To further the struggle for climate justice, we need to have some idea how the existing global order is likely to adjust to a rapidly changing environment. Climate Leviathan provides a radical way of thinking about the intensifying challenges to the global order. Drawing on a wide range of political thought, Joel Wainwright and Geoff Mann argue that rapid climate change will transform the world’s political economy and the fundamental political arrangements most people take for granted. The result will be a capitalist planetary sovereignty, a terrifying eventuality that makes the construction of viable, radical alternatives truly imperative.

Marcia Bookstein’s Bookshelf

Marcia Bookstein’s Bookshelf

Here are three highly recommended books.
1. The first is “A People’s History of the United States” by Howard Zinn. Beautifully written, it gives you the history of what’s not written in the history books from high school. From the murderous rampages and trickery of Christopher Columbus’ people to the trajectory-changing election of 2000, Zinn takes us on a fascinating journey through our history. Not pretty, but you just can’t look away. In order to change the present in the future, you need to know where you come from. This book will tell you everything you need to know and more. A long but engrossing read.

2. At present I’m just finishing “Reporter,” by Seymour Hersh. I love this book. What a brave and energetic person. He follows a lead and will not let go until he finds his man or woman. (For the My Lai story it’s men he’s after.) When he finds him he’ll knock on the door at two a.m. and someone will answer and want to talk to him! I wouldn’t answer the door at two a.m. The reason they want to talk is because he’s done his research beforehand and knows enough to make the other person want to spill as many beans as possible. What’s fascinating is the reaction of the executive editor at The New York Times. How reluctant he was to put some of this stuff in print. Often Hersh would have to get another entity to publish first. It’s incredible the lengths Hersh would go through to get to the truth, and amazing how, if it wasn’t what was thought to be the truth in the general public, the reluctance to print would be nearly insurmountable. Makes me look at that “newspaper of note” with different eyes. This is a super story and not to be missed. One thing: he sounds like a reporter! This might be a turn-off for some. But this book is a must-read.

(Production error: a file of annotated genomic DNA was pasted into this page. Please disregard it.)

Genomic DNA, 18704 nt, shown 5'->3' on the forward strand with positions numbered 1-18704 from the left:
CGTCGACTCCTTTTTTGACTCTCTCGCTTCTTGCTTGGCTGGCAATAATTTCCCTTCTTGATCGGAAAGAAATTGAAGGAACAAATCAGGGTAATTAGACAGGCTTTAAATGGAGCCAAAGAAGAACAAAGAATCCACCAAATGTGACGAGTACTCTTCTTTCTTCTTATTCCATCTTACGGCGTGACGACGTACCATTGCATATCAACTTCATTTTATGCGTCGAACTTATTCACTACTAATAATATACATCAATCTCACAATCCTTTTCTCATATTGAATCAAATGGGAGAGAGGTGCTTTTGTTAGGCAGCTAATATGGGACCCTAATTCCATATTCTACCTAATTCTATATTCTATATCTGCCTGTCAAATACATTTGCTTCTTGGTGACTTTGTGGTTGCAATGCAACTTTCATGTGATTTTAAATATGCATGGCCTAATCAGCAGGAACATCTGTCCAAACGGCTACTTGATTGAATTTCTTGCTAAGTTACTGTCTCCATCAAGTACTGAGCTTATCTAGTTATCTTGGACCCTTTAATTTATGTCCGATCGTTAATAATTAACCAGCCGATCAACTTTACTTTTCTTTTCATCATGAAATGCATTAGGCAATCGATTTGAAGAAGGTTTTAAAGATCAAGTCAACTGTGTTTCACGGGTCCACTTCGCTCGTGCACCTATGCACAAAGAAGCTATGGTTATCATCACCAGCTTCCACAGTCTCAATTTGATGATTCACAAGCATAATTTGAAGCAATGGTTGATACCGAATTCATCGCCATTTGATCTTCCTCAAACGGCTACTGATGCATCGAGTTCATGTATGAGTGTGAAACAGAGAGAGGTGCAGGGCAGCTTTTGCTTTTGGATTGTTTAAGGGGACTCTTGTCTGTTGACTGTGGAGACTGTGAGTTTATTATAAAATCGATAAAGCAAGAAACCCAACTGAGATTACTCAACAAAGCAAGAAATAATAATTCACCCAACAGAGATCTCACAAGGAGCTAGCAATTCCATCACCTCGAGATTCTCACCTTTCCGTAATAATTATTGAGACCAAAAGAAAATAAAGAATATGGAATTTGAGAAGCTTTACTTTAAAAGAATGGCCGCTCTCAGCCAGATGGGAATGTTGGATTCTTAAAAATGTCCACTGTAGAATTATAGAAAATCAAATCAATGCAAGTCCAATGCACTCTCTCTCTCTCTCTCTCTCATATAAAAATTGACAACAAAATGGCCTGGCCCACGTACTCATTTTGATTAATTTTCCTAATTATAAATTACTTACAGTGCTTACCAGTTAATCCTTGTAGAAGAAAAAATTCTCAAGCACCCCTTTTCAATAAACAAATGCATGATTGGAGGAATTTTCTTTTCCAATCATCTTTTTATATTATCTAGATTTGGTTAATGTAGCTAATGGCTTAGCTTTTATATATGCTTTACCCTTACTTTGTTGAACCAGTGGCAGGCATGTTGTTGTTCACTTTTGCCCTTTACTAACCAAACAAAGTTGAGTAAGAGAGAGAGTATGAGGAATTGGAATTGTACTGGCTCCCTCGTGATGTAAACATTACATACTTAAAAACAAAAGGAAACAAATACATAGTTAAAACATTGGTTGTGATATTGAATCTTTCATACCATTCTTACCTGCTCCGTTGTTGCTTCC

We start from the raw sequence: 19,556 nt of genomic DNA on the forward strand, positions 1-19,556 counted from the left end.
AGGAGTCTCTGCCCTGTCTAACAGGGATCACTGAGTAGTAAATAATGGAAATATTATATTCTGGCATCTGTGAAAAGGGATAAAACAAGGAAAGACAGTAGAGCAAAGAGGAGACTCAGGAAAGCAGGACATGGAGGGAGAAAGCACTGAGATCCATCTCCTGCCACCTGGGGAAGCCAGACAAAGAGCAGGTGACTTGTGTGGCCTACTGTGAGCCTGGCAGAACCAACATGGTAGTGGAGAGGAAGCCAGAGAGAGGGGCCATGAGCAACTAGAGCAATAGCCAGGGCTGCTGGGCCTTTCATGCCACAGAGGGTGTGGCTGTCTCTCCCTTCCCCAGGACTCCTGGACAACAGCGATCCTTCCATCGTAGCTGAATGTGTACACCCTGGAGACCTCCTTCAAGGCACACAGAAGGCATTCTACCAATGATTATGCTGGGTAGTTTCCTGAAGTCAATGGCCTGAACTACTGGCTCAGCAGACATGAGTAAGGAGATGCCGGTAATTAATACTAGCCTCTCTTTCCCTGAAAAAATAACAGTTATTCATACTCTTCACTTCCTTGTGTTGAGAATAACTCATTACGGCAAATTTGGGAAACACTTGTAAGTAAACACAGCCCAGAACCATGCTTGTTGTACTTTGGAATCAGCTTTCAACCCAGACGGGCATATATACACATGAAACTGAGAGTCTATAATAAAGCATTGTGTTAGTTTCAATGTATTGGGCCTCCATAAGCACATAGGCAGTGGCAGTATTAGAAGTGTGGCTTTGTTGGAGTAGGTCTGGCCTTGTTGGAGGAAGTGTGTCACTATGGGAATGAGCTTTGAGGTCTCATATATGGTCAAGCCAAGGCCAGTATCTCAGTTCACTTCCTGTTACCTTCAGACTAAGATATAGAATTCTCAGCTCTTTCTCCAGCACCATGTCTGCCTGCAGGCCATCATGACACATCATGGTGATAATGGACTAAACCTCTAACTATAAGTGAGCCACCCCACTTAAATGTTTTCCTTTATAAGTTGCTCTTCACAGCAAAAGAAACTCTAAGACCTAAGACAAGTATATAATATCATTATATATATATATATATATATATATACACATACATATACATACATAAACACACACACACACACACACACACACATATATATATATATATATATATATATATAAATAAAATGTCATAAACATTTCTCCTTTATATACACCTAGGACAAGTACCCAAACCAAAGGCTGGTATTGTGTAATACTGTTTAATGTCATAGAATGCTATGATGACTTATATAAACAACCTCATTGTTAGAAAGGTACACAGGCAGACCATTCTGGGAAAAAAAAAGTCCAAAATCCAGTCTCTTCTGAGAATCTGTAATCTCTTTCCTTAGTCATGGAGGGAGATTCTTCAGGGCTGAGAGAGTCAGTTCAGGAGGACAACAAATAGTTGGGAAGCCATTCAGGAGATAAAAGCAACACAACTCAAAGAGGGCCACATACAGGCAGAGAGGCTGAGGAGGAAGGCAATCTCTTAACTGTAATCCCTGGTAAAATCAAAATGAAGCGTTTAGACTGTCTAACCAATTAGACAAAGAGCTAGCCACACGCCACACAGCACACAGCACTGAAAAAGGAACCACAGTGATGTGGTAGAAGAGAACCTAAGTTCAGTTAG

3. I’ve read 119 pages of Thomas Piketty’s book, “Capital in the 21st Century.” I started to read this book to help with my insomnia. Economics! What could be more boring, using up lots of brain glucose and putting me into a delicious slumber? Wrong. It’s fascinating, and kept me up way past my bedtime. Difficult for me, for sure. (At UCLA I took Econ 101. After one class and not understanding a single word except for “the” and “and” I gave up. Flash forward a bit more than thirty years and I’m thinking, “I’m not giving up on myself!” I started with The Worldly Philosophers.) OK, full disclosure: I’m still not sure what alpha equals r times beta means. Did I get that correct? Piketty looks at every aspect of wealth and income, private and public, mostly comparing the US, France and Britain, and this is why his book is over 500 pages long and I’ll be reading it into 2020. But what an important book! Now I know how wealth inequality happens (it’s math!) and how potentially devastating it is for a society. He adds in wealth in literature, and the picture is complete. If you can understand it. Apparently this is in the top ten of the most bought, started, and never finished books. But it is super-important to try to understand what we’ll be fighting against for a very long time. And the fight against the super-wealthy is essential. I will tell you why next time in a fabulous and short book by the most decorated war hero this country has ever seen.

Club Platform

Here is the complete list of items proposed to be included in the club’s platform:

ELECTIONS:
Same day voter registration
Sunday elections
Publicly funded elections
Elect President by popular vote
End super delegates
Restore voting right for convicted felons
Stop gerrymandering (redistricting reform)
Overturn Citizens United
Release of 5 years’ tax returns for President
TAXES and FINANCETax reform
Wall Street transaction tax
End Federal Reserve
State Bank
City Bank
Carbon Tax and Dividend

PRISONS
Prison reform (solitary confinement, etc.)
Eliminate death penalty
Support ACLU bail reform
Criminal Justice Reform
Only publicly owned prisons
WARS, MILITARY, WEAPONS
End wars of intervention
Reduce military budget
100% sales tax on gun sales
Ban on assault weapons
Mandatory background checks on all gun sales

HEALTHCARE
Reproductive health care for all
Medicare for all
Expand right to die
All states must provide Medicaid coverage
Support Planned Parenthood
Cannabis off DEA Schedule
ENVIRONMENT
No sale or transfer of Federal Public Lands or Monuments
No sale or transfer or leasing for extraction purposes of state public lands
Move SONGS waste inland
New US “green” energy system
Rejoin Paris Climate Accord
Community Choice Energy

Support the National Endowment for the Arts and Humanities
Free public education (pre-school to 4 years of post high school education)
Strengthen and encourage unions
Livable wage
Basic income grant